Saturday, 31 July 2010

Jack of All-Trades...

This marble head of a veiled woman was carved by Raffaello Monti. I've have been looking for an image of a marble carving of a prone figure treated in the same way, which is absolutely stunning, but cannot find it as yet. Never mind, this is a good enough image of marble pretending to be transparent - achieved by fighting against it's natural translucency.

Even today, in Vicenza, figure-carvers all have their own strengths and weaknesses, or - more correctly - specialities. The workshops have carvers who do nothing but drapery, for instance, whilst others specialise in flesh or the architectural elements.

When you are fighting stone, sometimes it helps to have an army.


  1. I have been admiring the carving Fabio Viale. He has done an interesting exhibit of marble mimicking styrofoam.

    This veiling is amazing. I can't imagine how it is done with marble.

  2. I imagine he was much in demand for funerary head-stones. Technically brilliant, but not a lot of soul. Gimme the guts of a Rodin any day!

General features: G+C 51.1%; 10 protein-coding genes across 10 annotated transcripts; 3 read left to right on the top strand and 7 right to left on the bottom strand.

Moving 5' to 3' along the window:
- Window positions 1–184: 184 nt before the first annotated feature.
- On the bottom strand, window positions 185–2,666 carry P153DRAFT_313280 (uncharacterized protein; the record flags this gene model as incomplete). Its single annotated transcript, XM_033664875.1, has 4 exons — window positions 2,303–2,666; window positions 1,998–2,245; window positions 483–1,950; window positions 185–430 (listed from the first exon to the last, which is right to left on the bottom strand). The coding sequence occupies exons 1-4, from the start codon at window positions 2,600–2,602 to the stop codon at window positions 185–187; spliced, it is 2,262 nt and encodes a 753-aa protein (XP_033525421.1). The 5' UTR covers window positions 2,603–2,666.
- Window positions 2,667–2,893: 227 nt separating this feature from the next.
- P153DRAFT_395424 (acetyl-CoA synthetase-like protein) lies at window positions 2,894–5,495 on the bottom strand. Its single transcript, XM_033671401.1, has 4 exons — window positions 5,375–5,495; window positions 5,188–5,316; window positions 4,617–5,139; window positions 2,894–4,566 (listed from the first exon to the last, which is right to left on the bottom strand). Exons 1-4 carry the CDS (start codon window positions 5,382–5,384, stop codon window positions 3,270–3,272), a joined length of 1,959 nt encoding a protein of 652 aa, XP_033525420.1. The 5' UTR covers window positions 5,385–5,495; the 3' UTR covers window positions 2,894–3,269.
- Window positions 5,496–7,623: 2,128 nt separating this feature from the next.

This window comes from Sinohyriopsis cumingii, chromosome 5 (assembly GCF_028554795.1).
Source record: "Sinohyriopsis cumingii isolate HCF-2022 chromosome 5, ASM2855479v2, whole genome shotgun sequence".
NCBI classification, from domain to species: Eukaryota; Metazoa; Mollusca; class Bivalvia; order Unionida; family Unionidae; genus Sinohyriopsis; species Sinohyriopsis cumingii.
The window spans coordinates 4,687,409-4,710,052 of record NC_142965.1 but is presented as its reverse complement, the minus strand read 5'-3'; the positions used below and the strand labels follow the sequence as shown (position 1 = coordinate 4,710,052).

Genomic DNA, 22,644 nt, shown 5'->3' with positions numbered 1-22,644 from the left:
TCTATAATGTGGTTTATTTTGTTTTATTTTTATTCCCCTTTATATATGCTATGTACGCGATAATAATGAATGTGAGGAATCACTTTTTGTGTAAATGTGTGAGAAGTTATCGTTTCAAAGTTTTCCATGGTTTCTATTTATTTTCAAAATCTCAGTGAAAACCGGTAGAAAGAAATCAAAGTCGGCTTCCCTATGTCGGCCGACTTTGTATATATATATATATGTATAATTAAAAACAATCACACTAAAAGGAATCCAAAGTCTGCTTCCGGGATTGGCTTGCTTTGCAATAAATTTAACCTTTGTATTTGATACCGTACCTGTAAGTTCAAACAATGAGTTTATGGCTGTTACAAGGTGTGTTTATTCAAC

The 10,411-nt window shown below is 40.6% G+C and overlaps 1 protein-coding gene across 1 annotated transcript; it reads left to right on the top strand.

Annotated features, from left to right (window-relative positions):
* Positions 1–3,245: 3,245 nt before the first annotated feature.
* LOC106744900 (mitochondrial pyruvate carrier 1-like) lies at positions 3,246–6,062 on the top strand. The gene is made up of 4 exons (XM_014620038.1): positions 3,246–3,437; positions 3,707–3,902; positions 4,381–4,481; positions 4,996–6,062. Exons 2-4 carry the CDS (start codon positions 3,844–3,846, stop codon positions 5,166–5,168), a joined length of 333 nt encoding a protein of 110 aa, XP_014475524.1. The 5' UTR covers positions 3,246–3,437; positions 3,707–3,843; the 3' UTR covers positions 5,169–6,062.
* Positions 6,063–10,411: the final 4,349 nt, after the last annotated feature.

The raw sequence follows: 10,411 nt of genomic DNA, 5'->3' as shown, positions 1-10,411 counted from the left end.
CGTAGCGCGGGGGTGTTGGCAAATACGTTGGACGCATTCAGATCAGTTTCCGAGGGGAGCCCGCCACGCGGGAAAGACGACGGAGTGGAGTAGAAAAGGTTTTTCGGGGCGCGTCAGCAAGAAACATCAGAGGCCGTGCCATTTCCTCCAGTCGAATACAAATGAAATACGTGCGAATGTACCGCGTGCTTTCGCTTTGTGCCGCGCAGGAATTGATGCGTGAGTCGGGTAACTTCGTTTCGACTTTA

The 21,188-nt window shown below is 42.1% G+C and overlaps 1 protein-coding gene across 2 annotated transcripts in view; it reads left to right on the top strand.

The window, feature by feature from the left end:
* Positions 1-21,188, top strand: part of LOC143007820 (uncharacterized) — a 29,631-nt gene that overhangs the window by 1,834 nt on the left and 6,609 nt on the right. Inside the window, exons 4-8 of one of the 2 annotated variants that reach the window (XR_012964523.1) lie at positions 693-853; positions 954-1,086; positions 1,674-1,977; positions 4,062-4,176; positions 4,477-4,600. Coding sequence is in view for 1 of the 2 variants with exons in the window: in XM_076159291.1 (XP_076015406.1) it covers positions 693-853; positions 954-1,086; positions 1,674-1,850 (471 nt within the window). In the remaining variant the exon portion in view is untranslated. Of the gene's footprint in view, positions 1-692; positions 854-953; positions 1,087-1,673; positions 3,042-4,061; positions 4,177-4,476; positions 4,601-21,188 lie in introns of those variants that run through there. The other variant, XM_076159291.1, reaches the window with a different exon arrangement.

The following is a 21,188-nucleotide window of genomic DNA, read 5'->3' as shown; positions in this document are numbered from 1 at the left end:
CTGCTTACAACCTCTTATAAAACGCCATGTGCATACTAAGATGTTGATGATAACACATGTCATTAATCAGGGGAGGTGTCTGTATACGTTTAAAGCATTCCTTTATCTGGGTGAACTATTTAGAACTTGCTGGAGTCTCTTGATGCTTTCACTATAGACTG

3. I think the 'soul' in this carving is what is captured behind the veil...hard to tell from the photo.

  4. Soul, no soul...I find it exquisite. I can almost feel how cold that marble must be to the touch.

  5. Rodin never touched a hammer and chisel in his life. All his greatest sculptural work was carried out by Antoine Bourdelle, who was pretty bad at concepts of his own.

    The temperature of the marble depends on how cold it is in the room.

  6. Sorry about the last - obvious - comment about temperature, J. That was me being pedantic. I ought to mention that when carving marble, the chisels have to be razor sharp, otherwise it bruises, and the bruise goes into the marble about quarter of an inch.